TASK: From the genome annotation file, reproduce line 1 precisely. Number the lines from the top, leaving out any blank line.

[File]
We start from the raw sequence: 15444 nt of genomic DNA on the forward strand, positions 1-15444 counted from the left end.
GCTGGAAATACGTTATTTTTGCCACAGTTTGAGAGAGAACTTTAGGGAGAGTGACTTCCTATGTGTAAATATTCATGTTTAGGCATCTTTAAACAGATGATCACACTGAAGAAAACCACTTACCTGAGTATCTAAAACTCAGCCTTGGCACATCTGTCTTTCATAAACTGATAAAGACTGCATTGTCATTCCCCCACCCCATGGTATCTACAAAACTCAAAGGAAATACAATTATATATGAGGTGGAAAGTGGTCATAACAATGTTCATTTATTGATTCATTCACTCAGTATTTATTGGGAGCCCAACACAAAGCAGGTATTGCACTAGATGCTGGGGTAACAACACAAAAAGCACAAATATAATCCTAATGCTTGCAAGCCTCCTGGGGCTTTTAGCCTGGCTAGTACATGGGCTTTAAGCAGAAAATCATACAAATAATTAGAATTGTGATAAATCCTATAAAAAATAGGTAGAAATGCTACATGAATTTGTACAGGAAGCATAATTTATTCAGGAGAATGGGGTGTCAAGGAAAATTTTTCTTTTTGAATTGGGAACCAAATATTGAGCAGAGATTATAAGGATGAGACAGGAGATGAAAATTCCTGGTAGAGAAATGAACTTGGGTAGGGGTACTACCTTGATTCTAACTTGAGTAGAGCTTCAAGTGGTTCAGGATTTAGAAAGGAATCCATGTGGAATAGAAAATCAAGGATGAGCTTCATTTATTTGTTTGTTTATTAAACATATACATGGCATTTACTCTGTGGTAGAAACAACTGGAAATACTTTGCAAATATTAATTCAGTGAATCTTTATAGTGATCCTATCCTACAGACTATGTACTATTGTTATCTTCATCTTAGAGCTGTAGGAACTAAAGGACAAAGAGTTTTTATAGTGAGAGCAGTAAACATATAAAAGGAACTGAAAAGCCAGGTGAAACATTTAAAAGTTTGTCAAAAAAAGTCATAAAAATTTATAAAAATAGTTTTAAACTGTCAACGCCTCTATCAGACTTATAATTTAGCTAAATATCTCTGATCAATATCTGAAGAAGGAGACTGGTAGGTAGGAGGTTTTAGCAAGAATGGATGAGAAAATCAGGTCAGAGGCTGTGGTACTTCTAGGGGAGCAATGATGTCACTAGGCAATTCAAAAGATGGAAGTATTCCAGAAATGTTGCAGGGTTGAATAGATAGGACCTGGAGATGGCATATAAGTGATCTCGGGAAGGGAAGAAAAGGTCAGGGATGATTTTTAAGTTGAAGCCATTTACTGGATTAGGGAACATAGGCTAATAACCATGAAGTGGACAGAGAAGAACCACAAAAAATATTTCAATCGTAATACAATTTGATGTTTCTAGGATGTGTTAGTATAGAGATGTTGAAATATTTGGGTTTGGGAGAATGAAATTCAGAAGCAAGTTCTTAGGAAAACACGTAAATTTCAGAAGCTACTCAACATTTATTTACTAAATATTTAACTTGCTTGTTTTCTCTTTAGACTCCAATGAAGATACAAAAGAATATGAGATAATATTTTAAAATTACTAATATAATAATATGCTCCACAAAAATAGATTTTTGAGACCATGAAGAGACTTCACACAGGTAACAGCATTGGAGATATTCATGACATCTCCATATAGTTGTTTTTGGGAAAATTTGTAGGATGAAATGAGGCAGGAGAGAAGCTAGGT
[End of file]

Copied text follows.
We start from the raw sequence: 15444 nt of genomic DNA on the forward strand, positions 1-15444 counted from the left end.